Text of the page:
>>>> transactions altogether. And if we do that,  then we can also safely move
>>>> the 'mode' to parameter to the Transaction interface, since all the object
>>>> stores in a static transaction can be only be open in the same mode.
>>> Agreed.
>>>>> >> > 2. Provide a catalog object that can be used to atomically add/remove
>>>>> >> > object stores and indexes as well as modify version.
>>>>> >>
>>>>> >> It seems to me that a catalog object doesn't really provide any
>>>>> >> functionality over the proposal in bug 10052? The advantage that I see
>>>>> >> with the syntax proposal in bug 10052 is that it is simpler.
>>>>> >>
>>>>> >> http://www.w3.org/Bugs/Public/show_bug.cgi?id=10052
>>>>> >>
>>>>> >> Can you elaborate on what the advantages are of catalog objects?
>>>>> >
>>>>> > To begin with, 10052 shuts down the "users" of the database completely
>>>>> > when
>>>>> > only one is changing its structure, i.e., adding or removing an object
>>>>> > store.
>>>>> This is not the case. Check the steps defined for setVersion in [1].
>>>>> At no point are databases shut down automatically. Only once all
>>>>> existing database connections are manually closed, either by calls to
>>>>> IDBDatabase.close() or by the user leaving the page, is the 'success'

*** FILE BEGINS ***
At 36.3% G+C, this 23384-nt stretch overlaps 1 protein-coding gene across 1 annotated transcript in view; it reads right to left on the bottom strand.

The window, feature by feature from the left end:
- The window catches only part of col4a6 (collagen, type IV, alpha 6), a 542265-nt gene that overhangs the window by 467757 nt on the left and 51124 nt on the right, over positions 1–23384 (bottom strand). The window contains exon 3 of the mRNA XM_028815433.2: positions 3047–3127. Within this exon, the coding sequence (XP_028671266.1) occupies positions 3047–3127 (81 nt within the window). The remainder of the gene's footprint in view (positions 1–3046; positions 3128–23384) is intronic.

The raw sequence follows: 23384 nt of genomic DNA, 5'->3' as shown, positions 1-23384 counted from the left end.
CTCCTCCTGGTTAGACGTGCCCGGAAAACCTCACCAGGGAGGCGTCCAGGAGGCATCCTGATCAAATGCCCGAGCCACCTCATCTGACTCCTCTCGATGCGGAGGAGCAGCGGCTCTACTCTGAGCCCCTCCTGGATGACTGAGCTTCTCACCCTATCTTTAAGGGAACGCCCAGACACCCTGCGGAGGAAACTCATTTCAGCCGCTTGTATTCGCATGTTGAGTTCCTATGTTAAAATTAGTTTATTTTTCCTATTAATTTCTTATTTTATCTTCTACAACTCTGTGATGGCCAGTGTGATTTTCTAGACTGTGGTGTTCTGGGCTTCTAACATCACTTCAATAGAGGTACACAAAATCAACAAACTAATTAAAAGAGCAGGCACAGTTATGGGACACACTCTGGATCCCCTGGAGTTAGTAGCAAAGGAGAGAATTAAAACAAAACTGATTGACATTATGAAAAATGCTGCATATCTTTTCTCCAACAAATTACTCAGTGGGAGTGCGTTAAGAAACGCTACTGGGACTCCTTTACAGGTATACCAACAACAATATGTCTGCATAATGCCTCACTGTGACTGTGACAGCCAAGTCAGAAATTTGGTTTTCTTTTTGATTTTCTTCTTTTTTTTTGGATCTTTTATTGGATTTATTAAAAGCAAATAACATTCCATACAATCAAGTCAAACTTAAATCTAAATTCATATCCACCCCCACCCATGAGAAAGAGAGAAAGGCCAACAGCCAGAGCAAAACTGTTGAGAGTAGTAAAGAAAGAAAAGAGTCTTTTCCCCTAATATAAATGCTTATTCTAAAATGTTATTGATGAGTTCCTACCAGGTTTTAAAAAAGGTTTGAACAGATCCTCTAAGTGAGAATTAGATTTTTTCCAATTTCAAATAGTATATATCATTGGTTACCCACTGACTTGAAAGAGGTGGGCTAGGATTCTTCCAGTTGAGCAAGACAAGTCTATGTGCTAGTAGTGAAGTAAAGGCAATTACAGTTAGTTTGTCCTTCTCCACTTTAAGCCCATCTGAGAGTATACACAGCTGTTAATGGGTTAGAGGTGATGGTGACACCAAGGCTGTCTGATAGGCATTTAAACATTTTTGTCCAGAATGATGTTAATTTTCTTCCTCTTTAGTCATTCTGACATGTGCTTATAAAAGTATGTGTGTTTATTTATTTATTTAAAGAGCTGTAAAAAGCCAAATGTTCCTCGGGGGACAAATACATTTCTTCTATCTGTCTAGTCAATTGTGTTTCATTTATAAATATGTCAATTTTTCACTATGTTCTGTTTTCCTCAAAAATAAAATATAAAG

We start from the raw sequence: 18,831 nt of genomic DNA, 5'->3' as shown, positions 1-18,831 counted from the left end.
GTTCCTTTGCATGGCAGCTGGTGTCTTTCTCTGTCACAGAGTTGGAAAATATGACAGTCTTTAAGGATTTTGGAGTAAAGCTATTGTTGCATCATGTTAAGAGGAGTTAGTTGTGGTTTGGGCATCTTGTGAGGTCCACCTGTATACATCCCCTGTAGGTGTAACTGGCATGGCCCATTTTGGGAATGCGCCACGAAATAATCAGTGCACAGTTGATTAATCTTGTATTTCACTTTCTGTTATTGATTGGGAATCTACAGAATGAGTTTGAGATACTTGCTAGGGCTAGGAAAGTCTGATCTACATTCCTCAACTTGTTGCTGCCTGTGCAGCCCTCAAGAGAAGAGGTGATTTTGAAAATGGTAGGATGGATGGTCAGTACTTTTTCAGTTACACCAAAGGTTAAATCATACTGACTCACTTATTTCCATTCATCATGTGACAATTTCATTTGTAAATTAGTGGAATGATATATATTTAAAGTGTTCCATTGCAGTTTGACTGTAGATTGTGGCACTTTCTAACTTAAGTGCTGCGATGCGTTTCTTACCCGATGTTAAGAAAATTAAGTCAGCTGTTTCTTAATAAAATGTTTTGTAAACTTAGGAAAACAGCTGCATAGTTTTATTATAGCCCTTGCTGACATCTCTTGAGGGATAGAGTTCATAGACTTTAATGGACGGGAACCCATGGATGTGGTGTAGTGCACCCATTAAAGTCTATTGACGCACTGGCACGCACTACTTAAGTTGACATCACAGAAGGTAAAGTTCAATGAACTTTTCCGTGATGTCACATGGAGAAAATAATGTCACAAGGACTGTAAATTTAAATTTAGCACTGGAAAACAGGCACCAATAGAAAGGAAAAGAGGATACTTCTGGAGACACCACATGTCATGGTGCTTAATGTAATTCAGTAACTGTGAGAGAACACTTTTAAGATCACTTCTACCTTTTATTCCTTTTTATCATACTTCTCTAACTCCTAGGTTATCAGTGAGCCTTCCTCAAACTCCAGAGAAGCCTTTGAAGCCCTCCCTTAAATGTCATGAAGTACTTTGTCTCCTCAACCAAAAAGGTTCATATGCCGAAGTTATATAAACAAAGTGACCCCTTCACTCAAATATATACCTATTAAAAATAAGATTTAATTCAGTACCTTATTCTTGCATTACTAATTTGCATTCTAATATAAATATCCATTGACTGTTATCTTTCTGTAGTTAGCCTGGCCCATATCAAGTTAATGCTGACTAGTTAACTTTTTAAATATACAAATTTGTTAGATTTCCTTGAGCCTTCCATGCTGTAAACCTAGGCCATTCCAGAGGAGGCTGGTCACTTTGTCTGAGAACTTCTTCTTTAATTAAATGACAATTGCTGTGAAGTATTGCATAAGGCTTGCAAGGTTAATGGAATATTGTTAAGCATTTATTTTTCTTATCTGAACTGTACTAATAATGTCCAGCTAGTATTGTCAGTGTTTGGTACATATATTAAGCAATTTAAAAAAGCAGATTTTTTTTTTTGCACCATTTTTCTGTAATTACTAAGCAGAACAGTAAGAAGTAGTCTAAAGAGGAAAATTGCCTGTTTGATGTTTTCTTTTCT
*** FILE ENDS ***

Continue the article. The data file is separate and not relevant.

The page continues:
>>>>> event from setVersion fired.
>>>>> [1] http://www.w3.org/Bugs/Public/show_bug.cgi?id=10052#c0
>>>>> > How can we make it less draconian?
>>>>> The 'versionchange' event allows pages that are currently using the
>>>>> database to handle the change. The page can inspect the new version
>>>>> number supplied by the 'versionchange' event, and if it knows that it
>>>>> is compatible with a given upgrade, all it needs to do is to call
>>>>> db.close() and then immediately reopen the database using
>>>>> indexedDB.open(). The open call won't complete until the upgrade is
>>>>> finished.
>>>> I had a question here: why does the page need to call 'close'? Any pending
>>>> transactions will run to completion and new ones should not be allowed to
>>>> start if a VERSION_CHANGE transaction is waiting to start. From the
>>>> description of what 'close' does in 10052, I am not entirely sure it is
>>>> needed.
>>> The problem we're trying to solve is this:
>>> Imagine an editor which stores documents in indexedDB. However in
>>> order to not overwrite the document using temporary changes, it only
>>> saves data when the user explicitly requests it, for example by
>>> pressing a 'save' button.
>>> This means that there can be a bunch of potentially important data
>>> living outside of indexedDB, in other parts of the application, such
>>> as in textfields and javascript variables.
>>> If we were to automatically close all other open IDBDatabase objects
>>> when IDBDatabase.setVersion is closed, that would mean that the
>>> application by default risks losing data. Without a 'versionchange'
>>> event, there is little the application can do to ensure that
>>> IDBDatabase object is closed under it, preventing it from saving data
>>> that lived outside the database. So while run-to-completion and
>>> allowing existing transactions to finish ensures that the database
>>> stays in a consistent state, it does not prevent dataloss on an
>>> application level.
>>> But even with the 'versionchange' event, we're only solving part of
>>> the problem. First of all it requires that people listen to it and act
>>> appropriately by saving information in indexedDB. Second, it requires
>>> that the application is able to synchronously store all the data in